I’m both glad I read it and really wished I hadn’t read it.

~~~ Stats ~~~

Started: 14 July 2015

Finished: 19 July 2015

Pages: 278

Challenges: —

Owned/Borrowed/Library: owned
Stars: 4 stars. 3 for writing, 5 for timeliness and emotional wallop

Works in Progress: Autumn Meal Organization

Yes, you read that correctly. Here it is late July with “official” Autumn well over a month away. 41 days until pumpkin spice latte season (September 1st) and 64 days until the Autumnal Equinox on September 23rd. I’m stewing in the muggy oppressiveness of a Georgia July and thinking of butternut bisque and slow cooker chili. In part this is because,

fucksummerIn addition to the cooler, darker months being superior (in my humble opinion) I have back to school on the brain. Now, I was homeschooled for most of my life and we did a sort of “year round” school. I have no idea why I associate fresh crayons and new classes with falling leaves and crisp air. In case you didn’t know Georgia has a ridiculously early back to school date. Hope starts her first day of the 10th grade ON AUGUST 5TH. Atticus will begin Pre-K on AUGUST 10TH. The kids should still be catching lightening bugs, eating ice cream, and going to bed late. Instead we are commencing school shopping and schedule wrangling. Sam starts his college classes the last full week of August, but school mode really kicks in at my library. I have several huge projects going on and people start trickling back on campus. All this school time leads to autumn in my brain hence the dreaming of autumn dishes.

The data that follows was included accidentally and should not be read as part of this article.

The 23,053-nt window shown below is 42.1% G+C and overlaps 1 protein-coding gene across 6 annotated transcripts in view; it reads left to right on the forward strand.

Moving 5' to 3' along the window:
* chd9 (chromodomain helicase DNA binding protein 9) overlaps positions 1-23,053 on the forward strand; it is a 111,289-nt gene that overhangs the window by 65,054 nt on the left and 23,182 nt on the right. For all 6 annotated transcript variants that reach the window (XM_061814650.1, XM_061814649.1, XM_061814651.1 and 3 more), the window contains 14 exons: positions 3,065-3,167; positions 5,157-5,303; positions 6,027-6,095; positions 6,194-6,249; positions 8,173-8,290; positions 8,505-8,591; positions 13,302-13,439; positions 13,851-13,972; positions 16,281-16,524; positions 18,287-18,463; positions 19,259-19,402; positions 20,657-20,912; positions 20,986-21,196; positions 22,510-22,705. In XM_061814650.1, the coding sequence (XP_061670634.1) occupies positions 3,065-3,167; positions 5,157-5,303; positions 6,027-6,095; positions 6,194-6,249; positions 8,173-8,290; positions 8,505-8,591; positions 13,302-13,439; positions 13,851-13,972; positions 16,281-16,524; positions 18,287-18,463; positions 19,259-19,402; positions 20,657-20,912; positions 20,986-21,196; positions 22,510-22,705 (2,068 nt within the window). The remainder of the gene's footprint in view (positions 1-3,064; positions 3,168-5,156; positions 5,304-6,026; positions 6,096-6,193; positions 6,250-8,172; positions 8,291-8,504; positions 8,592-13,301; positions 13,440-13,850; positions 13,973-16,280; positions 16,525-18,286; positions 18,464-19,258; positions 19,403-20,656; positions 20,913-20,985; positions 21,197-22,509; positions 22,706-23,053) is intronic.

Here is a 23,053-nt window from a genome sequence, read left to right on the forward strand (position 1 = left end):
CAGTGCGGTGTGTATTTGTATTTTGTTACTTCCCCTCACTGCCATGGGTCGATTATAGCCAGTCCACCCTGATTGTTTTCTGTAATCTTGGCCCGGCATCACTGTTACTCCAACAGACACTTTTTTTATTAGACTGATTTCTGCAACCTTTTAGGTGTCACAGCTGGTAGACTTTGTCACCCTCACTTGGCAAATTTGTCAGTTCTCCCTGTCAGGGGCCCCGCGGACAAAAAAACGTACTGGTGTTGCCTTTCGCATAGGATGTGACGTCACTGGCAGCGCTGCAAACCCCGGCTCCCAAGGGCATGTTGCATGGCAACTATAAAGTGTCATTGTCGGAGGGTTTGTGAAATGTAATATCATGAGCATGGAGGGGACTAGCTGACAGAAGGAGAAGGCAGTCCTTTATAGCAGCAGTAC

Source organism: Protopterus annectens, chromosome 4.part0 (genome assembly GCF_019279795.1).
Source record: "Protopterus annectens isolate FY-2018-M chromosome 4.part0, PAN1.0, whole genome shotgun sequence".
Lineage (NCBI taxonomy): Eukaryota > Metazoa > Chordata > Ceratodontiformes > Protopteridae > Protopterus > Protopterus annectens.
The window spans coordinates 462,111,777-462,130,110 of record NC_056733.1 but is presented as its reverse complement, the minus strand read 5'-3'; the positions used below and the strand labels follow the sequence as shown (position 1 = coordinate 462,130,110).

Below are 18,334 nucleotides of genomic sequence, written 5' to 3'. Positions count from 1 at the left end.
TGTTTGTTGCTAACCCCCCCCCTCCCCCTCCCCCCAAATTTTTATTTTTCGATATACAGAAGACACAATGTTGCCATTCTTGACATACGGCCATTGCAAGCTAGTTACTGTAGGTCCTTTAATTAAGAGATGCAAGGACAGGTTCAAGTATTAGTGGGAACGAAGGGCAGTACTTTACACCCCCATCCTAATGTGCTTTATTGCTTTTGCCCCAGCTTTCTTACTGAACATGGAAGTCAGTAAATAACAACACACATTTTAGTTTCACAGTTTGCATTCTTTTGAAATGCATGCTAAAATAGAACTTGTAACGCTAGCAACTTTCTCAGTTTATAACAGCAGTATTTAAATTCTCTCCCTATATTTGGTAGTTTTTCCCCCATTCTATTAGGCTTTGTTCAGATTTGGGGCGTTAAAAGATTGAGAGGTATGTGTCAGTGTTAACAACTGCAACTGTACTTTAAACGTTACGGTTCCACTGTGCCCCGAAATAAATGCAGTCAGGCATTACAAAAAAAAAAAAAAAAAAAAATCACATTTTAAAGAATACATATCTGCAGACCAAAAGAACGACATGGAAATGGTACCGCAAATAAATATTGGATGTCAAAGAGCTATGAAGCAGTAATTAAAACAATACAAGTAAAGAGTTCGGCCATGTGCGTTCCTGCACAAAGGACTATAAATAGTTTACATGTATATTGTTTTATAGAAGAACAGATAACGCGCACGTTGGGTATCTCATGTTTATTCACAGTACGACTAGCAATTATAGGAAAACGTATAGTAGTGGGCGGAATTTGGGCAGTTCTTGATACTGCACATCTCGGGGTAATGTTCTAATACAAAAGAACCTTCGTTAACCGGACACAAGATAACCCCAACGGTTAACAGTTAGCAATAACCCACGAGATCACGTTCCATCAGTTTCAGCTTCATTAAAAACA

I should probably explain why food pops into my brain rather than decor or, I don’t know, crafty stuff. For some reason I lose all desire to cook and plan meals in the summer. May hits and I throw in the towel. You would think my slightly reduced work schedule (36 instead of 40 hours) would mean more time cooking, but that is the last thing I want to do. We live on spaghetti, rotisserie chicken*, and simple dishes like grilled cheese and pancakes for dinner. The kids freaking love it (most of the time). I get my kitchen mojo back around August. I really enjoy cooking and baking, but only from August to April. I’m a strange bird.

Anyhoo, back to the organization part. I’ve set a goal to cut down our food budget or at least steward it a bit better. I’ve learned that “stocking up” doesn’t really work for us. For one we are in an apartment without a pantry and with a small refrigerator. Secondly stocking up on certain things like chips, cereal, snacks, etc… simply leads to my family consuming more of said item. To illustrate my point I’d like to remind you all that Sam is Hagrid-sized and eats his breakfast cereal in a mixing bowl. When the cereal is gone Sam and the kids will go for fruit or yogurt (yogurt is rationed, though). If there is more cereal they just keep eating. Once-Month-Cooking runs into the same issue of “where the hell do I put everything”? I believe a compromise is in order and I think I’ve figured out a solution although I may not get my stuff together enough to do The Plan until September.